Timothy C. Hain, MD Return to Index. Page last modified: November 24, 2011
This web page is largely based on a recent review article (Davis, DeBiasi et al. 2006). West Nile Virus (WNV) is an RNA virus belonging to the Japanese encephalitis family. It is transmitted by mosquitos. WNV first appeared in North America in 1999. It has subsequently spread throughout the continental United States, where it has flourished. The 2003 US epidemic was the largest WNV outbreak ever reported. In the US, less than 3% of the population has antibodies, suggesting that WNV could continue to cause large epidemics.
WNV is harbored in both mosquito's and birds. A sudden die-off in bird populations, such as crows, sometimes precede a subsequent human epidemic. Such a die-off occurred in Chicago. WNV is not common in animals -- but horses can also become infected. WNV can be also be transmitted from breast milk.
About 80% of WNV virus infections are asymtomatic. 20% develop West Nile Fever (WNF), and less than 1% develop West Nile Neuroinvasive Disease (WNND).
In WNF, persons develop fever, headache, fatigue and a generalized rash. headache typically lasts for 10 days, weakness for 1 month, and fever for about 1 week.
In WNND, patients may develop meningitis, encephalitis, and a polio like syndrome. About 40% have meningitis, and 60% encephalitis.
Cranial nerve palsies are common in WNND. The 7th cranial nerve (causing Bell's palsy) is the most commonly affected. Next most common is the 8th cranial nerve, which may account for dizziness, vertigo and nystagmus.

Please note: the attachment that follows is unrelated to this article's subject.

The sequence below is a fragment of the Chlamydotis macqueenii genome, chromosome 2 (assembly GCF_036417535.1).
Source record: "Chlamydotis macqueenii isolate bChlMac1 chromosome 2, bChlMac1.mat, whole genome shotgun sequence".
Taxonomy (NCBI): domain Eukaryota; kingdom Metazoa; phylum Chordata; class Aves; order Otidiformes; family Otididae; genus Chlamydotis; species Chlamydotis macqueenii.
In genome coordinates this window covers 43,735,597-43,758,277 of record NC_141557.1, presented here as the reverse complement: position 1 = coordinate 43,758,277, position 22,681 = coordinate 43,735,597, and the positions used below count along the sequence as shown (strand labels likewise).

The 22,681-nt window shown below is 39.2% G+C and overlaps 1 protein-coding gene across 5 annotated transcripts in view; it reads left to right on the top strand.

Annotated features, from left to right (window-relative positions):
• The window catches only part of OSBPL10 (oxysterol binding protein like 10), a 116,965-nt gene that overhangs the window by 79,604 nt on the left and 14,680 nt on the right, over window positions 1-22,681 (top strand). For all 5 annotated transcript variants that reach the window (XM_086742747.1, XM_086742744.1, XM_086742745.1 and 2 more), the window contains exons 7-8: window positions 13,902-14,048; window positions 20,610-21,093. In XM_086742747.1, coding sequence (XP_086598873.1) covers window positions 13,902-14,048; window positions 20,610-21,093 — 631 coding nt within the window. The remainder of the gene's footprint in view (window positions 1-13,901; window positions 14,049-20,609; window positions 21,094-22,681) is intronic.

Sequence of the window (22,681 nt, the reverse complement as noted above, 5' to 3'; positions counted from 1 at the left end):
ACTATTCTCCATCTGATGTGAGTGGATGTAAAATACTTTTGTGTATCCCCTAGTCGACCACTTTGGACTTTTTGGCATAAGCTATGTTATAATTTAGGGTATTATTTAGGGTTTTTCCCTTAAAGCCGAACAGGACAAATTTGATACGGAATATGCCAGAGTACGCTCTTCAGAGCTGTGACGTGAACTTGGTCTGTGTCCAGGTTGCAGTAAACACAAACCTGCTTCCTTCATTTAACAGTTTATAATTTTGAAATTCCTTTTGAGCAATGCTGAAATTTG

Video of opsoclonus in young woman, developed after the West Nile outbreak in Chicago.
go. See the site DVD page for a list of more movies like this one.
Opsoclonus-myoclonus is thought to be unusual in WNND (Sayao, Suchowersky et al. 2004; Khosla, Edelman et al. 2005; Alshekhlee, Sultan et al. 2006; Joyner, Kelly et al. 2006; Prasad, Brown et al. 2006; Wong 2007), but the author has seen a huge surge in cases of ocular flutter and opsoclonus, after WNV became prevalent in Chicago. In 2006, about 20% of the mosquito's on the Chicago South Side carried WNV. All of these patients developed flutter or opsclonus accompanied by headache and ataxia. It is the author's opinion that West Nile may be a common cause of opsoclonus, at least in parts of the country where WNV is common.
General laboratory testing simply indicates that the patient is ill, but is not at all specific for WNV.
Spinal fluid, which must be abnormal to make a diagnosis of WNND anyway, is generally very abnormal in WNND in a nonspecific way with increased inflammatory cells and protein. The specific identification of WNNV is generally basied on detection of specific antibodies to WNV in serum or CSF. The cumulative percentage of patients who are seropositive increases by about 10% per day during the first week.
Because the diagnosis of WNV is based on antibody testing, and a "gold standard" is lacking, false-negatives could be common.
Neuroimaging studies are often normal in WNV, with DWI (diffusion weighted MRI) being the most sensitive modality. DWI doesn't diagnose WNV, but it may show where the worst brain damage is located. In our clinical practice in Chicago, we recently had a patient present with dural enhancement.
There is currently (2007) no treatment proven effective in WNV.
Patients with WNND generally take months or even years to recover. In the NY outbreak of 1999, only 37% of infected patients felt that they were fully recovered at 1 year post onset. WNV persists in the brains of infected monkeys for 5-6 months after resolution of their clinical illness, and the prolonged course may be in part related to persistent virus.
Prevention of WNV requires prevention of mosquito bites, and eradication of mosquitos. In spite of considerable publicity about WNV, and even a 20% infection rate of mosquito's in certain parts of Chicago, utilization of mosquito repellant and mosquito abatement has not been commonly adopted.
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